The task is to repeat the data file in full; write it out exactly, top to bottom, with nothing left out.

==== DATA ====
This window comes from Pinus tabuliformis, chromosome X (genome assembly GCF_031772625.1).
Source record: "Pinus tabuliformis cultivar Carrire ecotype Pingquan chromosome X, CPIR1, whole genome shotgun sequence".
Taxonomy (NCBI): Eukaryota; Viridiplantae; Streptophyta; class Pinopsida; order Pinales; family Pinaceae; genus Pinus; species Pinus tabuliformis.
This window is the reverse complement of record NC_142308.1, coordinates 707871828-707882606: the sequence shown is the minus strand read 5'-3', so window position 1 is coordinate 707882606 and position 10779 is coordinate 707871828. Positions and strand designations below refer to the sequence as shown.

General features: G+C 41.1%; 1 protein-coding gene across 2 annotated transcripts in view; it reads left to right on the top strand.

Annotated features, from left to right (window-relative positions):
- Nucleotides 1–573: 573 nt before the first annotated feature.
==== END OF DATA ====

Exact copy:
This window comes from Pinus tabuliformis, chromosome X (genome assembly GCF_031772625.1).
Source record: "Pinus tabuliformis cultivar Carrire ecotype Pingquan chromosome X, CPIR1, whole genome shotgun sequence".
Taxonomy (NCBI): Eukaryota; Viridiplantae; Streptophyta; class Pinopsida; order Pinales; family Pinaceae; genus Pinus; species Pinus tabuliformis.
This window is the reverse complement of record NC_142308.1, coordinates 707871828-707882606: the sequence shown is the minus strand read 5'-3', so window position 1 is coordinate 707882606 and position 10779 is coordinate 707871828. Positions and strand designations below refer to the sequence as shown.

General features: G+C 41.1%; 1 protein-coding gene across 2 annotated transcripts in view; it reads left to right on the top strand.

Annotated features, from left to right (window-relative positions):
- Nucleotides 1–573: 573 nt before the first annotated feature.